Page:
There may be no city whose attractions are more well known across the globe than Paris. From the striking glass pyramid of the Louvre to the swooping steel arches of the Eiffel Tower, the landmarks that dot the Paris city skyline are international symbols of romance, travel, and the European lifestyle. Even if you’re the type of person that normally avoids tourist traps, keep in mind that these uber-popular spots attract millions of visitors a year for a good reason, so force yourself to visit at least a couple of them during your stay. Here are some of the most loved and well-known of Paris’ hotspots.
If you only visit one spot in Paris, this has to be it. La Tour Eiffel, as it’s known in French, has become the unparalleled symbol of love. Stunning by day and by night, this centerpiece of the city is a must-see on any trip to Paris (even if it’s your second, or third, or fourth trip to the City of Love). There are two sides to the Tower. On the southern bank (the side the tower actually sits on) is the Champs du Mars, a long garden with open spots of grass perfect for picnics, frisbee games, or bike rides. One the other side of the Seine is the Trocadero side, a long fountain and garden leading up to a huge staircase topped with a viewing platform where hundreds gather every day and night to see the Tower at its best. There are a number of food and drink vendors scattered along Trocadero and the Champs du Mars where you can get some hot chocolate, mulled wine, sweet crepes, hot dogs, or other treats. The Tower itself has three levels, accessible by stairs or elevator. The first floor has an exhibition explaining the building and history of the tower, the Le 58 Tour Eiffel restaurant, and sometimes in the past, an ice-skating rink during the winter. The second floor has the main viewing platform as well as the Le Jules Verne gourmet restaurant, led by chef Frédéric Anton, a 3 Michelin star chef (stars earned at Pré Catalan).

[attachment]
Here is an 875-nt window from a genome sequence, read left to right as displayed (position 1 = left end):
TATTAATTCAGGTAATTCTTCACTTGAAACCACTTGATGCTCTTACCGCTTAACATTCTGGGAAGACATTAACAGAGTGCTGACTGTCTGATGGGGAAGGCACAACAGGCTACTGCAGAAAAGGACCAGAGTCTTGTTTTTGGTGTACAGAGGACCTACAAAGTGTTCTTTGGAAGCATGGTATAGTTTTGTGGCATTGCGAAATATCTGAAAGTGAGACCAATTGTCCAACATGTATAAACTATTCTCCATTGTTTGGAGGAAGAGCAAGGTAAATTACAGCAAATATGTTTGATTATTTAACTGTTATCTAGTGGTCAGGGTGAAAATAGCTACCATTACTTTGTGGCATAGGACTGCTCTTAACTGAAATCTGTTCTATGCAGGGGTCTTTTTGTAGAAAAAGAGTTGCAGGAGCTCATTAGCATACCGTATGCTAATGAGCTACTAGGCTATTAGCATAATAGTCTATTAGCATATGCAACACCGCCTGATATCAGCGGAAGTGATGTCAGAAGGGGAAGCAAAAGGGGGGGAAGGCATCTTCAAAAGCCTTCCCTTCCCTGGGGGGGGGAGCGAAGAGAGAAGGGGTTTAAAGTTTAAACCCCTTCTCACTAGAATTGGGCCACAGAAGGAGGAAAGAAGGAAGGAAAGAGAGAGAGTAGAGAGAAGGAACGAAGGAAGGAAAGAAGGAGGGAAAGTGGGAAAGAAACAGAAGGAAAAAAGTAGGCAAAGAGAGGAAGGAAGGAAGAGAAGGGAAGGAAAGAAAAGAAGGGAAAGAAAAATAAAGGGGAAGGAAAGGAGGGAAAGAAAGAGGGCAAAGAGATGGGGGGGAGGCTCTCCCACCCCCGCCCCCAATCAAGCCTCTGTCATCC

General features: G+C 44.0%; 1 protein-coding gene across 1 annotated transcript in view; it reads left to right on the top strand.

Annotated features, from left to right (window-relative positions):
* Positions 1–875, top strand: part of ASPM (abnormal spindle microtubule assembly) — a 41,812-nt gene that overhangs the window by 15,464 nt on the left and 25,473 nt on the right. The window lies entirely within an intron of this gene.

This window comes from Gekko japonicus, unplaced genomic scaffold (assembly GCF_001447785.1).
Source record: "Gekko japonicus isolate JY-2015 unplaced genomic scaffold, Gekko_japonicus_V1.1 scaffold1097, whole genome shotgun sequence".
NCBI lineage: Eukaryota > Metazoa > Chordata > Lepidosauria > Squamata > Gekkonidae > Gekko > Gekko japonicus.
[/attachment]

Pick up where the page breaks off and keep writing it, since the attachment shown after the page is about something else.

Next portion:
The third floor (not for the faint of heart) has another viewing platform, an exhibition on Gustav Eiffel, and a champagne bar. The lines leading up to the tower are very long and sometimes slow-moving, so I strongly recommend visiting the Tower with a tour group or making a reservation online, which will allow you to skip the line. In my opinion, the best time and place to see the tower is just after sunset from the viewing platform in the center of Pont Bir Hakeim. From this vantage point, the Eiffel Tower looms over the Seine River, glowing warm and yellow in the midst of a deep blue sky, casting the most beautiful reflections onto the water. With the sky dark, the tower looks gorgeous no matter what the weather, and you’re more likely to get a quiet, intimate moment with your beloved here than at the crowded Trocadero or Champs de Mars.